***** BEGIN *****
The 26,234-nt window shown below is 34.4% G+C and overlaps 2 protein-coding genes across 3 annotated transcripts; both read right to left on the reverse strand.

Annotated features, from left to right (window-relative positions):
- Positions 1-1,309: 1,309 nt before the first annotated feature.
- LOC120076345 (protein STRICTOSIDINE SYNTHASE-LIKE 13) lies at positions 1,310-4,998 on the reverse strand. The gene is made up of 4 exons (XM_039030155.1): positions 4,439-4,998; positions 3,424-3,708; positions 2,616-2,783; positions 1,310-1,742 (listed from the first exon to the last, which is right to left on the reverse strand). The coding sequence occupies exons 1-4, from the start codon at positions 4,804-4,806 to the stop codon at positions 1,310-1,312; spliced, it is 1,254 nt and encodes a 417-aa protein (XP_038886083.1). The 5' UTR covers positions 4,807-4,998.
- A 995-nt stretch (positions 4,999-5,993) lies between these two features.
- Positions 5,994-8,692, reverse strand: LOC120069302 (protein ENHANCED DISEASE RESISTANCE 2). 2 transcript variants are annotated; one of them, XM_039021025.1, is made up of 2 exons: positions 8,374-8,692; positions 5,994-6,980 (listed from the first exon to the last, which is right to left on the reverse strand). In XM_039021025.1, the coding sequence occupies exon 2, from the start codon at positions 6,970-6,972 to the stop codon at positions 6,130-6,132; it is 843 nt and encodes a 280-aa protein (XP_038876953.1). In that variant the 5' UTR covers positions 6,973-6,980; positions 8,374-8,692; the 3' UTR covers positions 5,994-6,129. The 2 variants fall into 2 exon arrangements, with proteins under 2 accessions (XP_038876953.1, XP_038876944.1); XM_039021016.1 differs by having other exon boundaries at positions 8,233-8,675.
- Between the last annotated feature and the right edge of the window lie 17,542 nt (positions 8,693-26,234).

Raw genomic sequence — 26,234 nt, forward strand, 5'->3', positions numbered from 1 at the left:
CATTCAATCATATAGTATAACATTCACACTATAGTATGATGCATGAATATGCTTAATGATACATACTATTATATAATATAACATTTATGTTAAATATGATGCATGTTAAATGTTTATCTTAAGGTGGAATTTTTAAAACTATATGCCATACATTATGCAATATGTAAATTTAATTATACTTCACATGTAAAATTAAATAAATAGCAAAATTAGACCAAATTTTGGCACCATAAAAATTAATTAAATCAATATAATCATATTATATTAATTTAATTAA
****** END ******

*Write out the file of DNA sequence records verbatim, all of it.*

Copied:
The 26,234-nt window shown below is 34.4% G+C and overlaps 2 protein-coding genes across 3 annotated transcripts; both read right to left on the reverse strand.

Annotated features, from left to right (window-relative positions):
- Positions 1-1,309: 1,309 nt before the first annotated feature.
- LOC120076345 (protein STRICTOSIDINE SYNTHASE-LIKE 13) lies at positions 1,310-4,998 on the reverse strand. The gene is made up of 4 exons (XM_039030155.1): positions 4,439-4,998; positions 3,424-3,708; positions 2,616-2,783; positions 1,310-1,742 (listed from the first exon to the last, which is right to left on the reverse strand). The coding sequence occupies exons 1-4, from the start codon at positions 4,804-4,806 to the stop codon at positions 1,310-1,312; spliced, it is 1,254 nt and encodes a 417-aa protein (XP_038886083.1). The 5' UTR covers positions 4,807-4,998.
- A 995-nt stretch (positions 4,999-5,993) lies between these two features.
- Positions 5,994-8,692, reverse strand: LOC120069302 (protein ENHANCED DISEASE RESISTANCE 2). 2 transcript variants are annotated; one of them, XM_039021025.1, is made up of 2 exons: positions 8,374-8,692; positions 5,994-6,980 (listed from the first exon to the last, which is right to left on the reverse strand). In XM_039021025.1, the coding sequence occupies exon 2, from the start codon at positions 6,970-6,972 to the stop codon at positions 6,130-6,132; it is 843 nt and encodes a 280-aa protein (XP_038876953.1). In that variant the 5' UTR covers positions 6,973-6,980; positions 8,374-8,692; the 3' UTR covers positions 5,994-6,129. The 2 variants fall into 2 exon arrangements, with proteins under 2 accessions (XP_038876953.1, XP_038876944.1); XM_039021016.1 differs by having other exon boundaries at positions 8,233-8,675.
- Between the last annotated feature and the right edge of the window lie 17,542 nt (positions 8,693-26,234).

Raw genomic sequence — 26,234 nt, forward strand, 5'->3', positions numbered from 1 at the left:
CATTCAATCATATAGTATAACATTCACACTATAGTATGATGCATGAATATGCTTAATGATACATACTATTATATAATATAACATTTATGTTAAATATGATGCATGTTAAATGTTTATCTTAAGGTGGAATTTTTAAAACTATATGCCATACATTATGCAATATGTAAATTTAATTATACTTCACATGTAAAATTAAATAAATAGCAAAATTAGACCAAATTTTGGCACCATAAAAATTAATTAAATCAATATAATCATATTATATTAATTTAATTAA